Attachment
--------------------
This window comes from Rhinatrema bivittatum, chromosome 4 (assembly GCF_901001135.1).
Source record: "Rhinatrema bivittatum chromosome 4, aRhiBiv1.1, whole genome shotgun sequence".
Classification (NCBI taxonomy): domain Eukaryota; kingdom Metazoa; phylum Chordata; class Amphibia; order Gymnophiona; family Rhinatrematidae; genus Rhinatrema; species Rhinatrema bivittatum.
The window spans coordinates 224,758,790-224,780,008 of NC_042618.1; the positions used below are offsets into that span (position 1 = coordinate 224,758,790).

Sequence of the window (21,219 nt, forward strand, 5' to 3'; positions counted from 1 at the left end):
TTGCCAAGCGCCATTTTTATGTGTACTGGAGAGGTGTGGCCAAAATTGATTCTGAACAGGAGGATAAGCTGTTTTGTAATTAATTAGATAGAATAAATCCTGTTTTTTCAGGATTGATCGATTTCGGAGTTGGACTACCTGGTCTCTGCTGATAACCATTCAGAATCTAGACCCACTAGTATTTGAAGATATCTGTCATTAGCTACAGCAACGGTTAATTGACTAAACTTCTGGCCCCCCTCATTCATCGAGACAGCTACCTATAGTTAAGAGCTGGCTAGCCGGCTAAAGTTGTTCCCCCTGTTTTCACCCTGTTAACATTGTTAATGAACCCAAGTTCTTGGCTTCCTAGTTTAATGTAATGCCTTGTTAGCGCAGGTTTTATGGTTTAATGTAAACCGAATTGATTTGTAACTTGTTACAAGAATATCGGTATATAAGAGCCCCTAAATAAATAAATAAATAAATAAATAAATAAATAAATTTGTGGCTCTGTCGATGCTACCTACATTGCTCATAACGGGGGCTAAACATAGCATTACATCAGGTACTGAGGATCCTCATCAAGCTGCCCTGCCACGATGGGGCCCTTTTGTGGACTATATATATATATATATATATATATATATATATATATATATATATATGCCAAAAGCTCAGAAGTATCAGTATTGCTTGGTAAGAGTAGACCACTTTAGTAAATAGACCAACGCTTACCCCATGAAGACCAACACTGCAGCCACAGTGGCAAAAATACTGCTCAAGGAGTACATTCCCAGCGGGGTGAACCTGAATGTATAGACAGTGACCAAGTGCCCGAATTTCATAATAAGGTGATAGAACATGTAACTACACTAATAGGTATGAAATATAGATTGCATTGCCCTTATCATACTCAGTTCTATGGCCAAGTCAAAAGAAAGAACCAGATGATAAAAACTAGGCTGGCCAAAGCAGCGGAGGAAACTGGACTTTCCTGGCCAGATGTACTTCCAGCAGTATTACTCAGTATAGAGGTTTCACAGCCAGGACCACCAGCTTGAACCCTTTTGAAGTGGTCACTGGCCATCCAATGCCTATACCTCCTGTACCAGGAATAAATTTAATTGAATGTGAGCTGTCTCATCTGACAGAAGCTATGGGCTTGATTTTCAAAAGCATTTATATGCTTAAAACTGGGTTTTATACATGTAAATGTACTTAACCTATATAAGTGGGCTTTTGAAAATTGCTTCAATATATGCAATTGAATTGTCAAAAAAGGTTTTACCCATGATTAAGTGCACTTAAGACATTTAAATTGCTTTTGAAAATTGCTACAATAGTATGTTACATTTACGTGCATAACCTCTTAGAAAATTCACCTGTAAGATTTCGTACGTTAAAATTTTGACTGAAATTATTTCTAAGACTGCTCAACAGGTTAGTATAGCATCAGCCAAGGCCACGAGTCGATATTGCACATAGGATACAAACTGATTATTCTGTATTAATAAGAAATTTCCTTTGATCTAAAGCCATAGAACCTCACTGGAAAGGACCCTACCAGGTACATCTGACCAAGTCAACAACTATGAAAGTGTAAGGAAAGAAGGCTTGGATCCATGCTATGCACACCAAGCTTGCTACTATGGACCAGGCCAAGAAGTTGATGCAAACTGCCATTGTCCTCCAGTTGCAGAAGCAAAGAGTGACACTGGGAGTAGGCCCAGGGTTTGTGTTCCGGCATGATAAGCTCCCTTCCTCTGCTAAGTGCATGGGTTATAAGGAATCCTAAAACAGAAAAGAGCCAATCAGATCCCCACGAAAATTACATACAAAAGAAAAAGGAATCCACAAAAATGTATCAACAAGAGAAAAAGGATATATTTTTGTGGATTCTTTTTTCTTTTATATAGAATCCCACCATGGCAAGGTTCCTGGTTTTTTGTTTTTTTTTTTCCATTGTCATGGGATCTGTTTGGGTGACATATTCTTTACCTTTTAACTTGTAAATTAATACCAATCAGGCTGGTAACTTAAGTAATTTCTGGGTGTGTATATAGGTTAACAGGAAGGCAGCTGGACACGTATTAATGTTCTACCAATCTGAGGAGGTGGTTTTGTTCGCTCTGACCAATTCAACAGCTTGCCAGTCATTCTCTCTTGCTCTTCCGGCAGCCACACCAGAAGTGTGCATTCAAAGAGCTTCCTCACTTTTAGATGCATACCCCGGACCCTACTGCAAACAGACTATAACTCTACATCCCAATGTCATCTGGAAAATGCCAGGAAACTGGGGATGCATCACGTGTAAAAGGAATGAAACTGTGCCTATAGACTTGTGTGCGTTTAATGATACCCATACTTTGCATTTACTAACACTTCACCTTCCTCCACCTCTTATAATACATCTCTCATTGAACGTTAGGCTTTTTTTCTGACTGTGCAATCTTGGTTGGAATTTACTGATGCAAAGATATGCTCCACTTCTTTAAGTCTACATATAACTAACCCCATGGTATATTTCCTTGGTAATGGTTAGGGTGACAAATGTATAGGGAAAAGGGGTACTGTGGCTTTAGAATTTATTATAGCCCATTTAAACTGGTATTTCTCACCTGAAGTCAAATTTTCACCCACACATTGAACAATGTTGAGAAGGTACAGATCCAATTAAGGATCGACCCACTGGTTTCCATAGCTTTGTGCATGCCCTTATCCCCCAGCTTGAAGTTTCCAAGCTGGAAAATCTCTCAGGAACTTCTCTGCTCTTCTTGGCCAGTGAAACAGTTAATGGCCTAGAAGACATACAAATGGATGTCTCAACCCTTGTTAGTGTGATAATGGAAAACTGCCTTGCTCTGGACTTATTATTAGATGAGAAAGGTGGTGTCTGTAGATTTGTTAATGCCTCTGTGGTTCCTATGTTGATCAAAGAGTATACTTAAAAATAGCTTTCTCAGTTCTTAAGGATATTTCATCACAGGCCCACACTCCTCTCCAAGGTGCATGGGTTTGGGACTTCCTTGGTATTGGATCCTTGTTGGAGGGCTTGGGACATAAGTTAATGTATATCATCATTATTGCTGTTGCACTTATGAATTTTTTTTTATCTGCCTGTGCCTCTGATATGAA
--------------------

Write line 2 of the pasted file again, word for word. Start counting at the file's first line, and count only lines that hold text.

Source record: "Rhinatrema bivittatum chromosome 4, aRhiBiv1.1, whole genome shotgun sequence".